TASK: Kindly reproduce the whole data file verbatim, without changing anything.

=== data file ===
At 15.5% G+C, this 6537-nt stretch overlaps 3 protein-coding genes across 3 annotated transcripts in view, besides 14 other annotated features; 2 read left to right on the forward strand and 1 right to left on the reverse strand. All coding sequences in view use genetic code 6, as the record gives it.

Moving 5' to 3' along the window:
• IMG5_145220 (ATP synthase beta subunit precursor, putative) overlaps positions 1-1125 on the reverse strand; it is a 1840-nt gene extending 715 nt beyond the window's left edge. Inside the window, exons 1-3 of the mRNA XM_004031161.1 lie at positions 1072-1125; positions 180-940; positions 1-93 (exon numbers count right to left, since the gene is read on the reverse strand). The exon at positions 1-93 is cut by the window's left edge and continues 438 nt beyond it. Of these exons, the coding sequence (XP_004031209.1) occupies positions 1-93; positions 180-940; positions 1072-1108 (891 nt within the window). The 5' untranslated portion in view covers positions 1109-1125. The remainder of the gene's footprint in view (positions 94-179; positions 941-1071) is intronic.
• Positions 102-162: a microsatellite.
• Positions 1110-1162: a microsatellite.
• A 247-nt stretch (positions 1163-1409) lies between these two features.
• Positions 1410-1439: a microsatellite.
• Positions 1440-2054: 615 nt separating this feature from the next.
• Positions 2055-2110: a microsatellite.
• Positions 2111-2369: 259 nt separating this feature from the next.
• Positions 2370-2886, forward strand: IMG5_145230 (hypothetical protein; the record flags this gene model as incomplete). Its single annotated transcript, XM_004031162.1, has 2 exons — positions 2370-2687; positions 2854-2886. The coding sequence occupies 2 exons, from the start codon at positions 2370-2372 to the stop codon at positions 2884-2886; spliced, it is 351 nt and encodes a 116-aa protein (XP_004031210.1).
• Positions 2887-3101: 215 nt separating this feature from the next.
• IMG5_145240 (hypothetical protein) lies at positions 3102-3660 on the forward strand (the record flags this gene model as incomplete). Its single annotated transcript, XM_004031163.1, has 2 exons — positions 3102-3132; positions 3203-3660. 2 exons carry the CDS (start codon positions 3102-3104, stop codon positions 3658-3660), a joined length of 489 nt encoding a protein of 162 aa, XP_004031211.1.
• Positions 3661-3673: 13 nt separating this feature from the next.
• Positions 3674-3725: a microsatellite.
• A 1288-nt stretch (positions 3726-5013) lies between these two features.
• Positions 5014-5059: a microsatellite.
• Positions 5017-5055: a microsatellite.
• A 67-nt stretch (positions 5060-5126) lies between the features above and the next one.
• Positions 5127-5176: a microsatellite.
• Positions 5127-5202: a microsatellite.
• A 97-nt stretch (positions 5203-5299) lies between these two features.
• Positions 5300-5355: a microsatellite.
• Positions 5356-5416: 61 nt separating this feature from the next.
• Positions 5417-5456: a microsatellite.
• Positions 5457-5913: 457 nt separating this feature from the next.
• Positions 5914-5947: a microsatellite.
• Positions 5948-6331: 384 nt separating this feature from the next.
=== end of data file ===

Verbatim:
At 15.5% G+C, this 6537-nt stretch overlaps 3 protein-coding genes across 3 annotated transcripts in view, besides 14 other annotated features; 2 read left to right on the forward strand and 1 right to left on the reverse strand. All coding sequences in view use genetic code 6, as the record gives it.

Moving 5' to 3' along the window:
• IMG5_145220 (ATP synthase beta subunit precursor, putative) overlaps positions 1-1125 on the reverse strand; it is a 1840-nt gene extending 715 nt beyond the window's left edge. Inside the window, exons 1-3 of the mRNA XM_004031161.1 lie at positions 1072-1125; positions 180-940; positions 1-93 (exon numbers count right to left, since the gene is read on the reverse strand). The exon at positions 1-93 is cut by the window's left edge and continues 438 nt beyond it. Of these exons, the coding sequence (XP_004031209.1) occupies positions 1-93; positions 180-940; positions 1072-1108 (891 nt within the window). The 5' untranslated portion in view covers positions 1109-1125. The remainder of the gene's footprint in view (positions 94-179; positions 941-1071) is intronic.
• Positions 102-162: a microsatellite.
• Positions 1110-1162: a microsatellite.
• A 247-nt stretch (positions 1163-1409) lies between these two features.
• Positions 1410-1439: a microsatellite.
• Positions 1440-2054: 615 nt separating this feature from the next.
• Positions 2055-2110: a microsatellite.
• Positions 2111-2369: 259 nt separating this feature from the next.
• Positions 2370-2886, forward strand: IMG5_145230 (hypothetical protein; the record flags this gene model as incomplete). Its single annotated transcript, XM_004031162.1, has 2 exons — positions 2370-2687; positions 2854-2886. The coding sequence occupies 2 exons, from the start codon at positions 2370-2372 to the stop codon at positions 2884-2886; spliced, it is 351 nt and encodes a 116-aa protein (XP_004031210.1).
• Positions 2887-3101: 215 nt separating this feature from the next.
• IMG5_145240 (hypothetical protein) lies at positions 3102-3660 on the forward strand (the record flags this gene model as incomplete). Its single annotated transcript, XM_004031163.1, has 2 exons — positions 3102-3132; positions 3203-3660. 2 exons carry the CDS (start codon positions 3102-3104, stop codon positions 3658-3660), a joined length of 489 nt encoding a protein of 162 aa, XP_004031211.1.
• Positions 3661-3673: 13 nt separating this feature from the next.
• Positions 3674-3725: a microsatellite.
• A 1288-nt stretch (positions 3726-5013) lies between these two features.
• Positions 5014-5059: a microsatellite.
• Positions 5017-5055: a microsatellite.
• A 67-nt stretch (positions 5060-5126) lies between the features above and the next one.
• Positions 5127-5176: a microsatellite.
• Positions 5127-5202: a microsatellite.
• A 97-nt stretch (positions 5203-5299) lies between these two features.
• Positions 5300-5355: a microsatellite.
• Positions 5356-5416: 61 nt separating this feature from the next.
• Positions 5417-5456: a microsatellite.
• Positions 5457-5913: 457 nt separating this feature from the next.
• Positions 5914-5947: a microsatellite.
• Positions 5948-6331: 384 nt separating this feature from the next.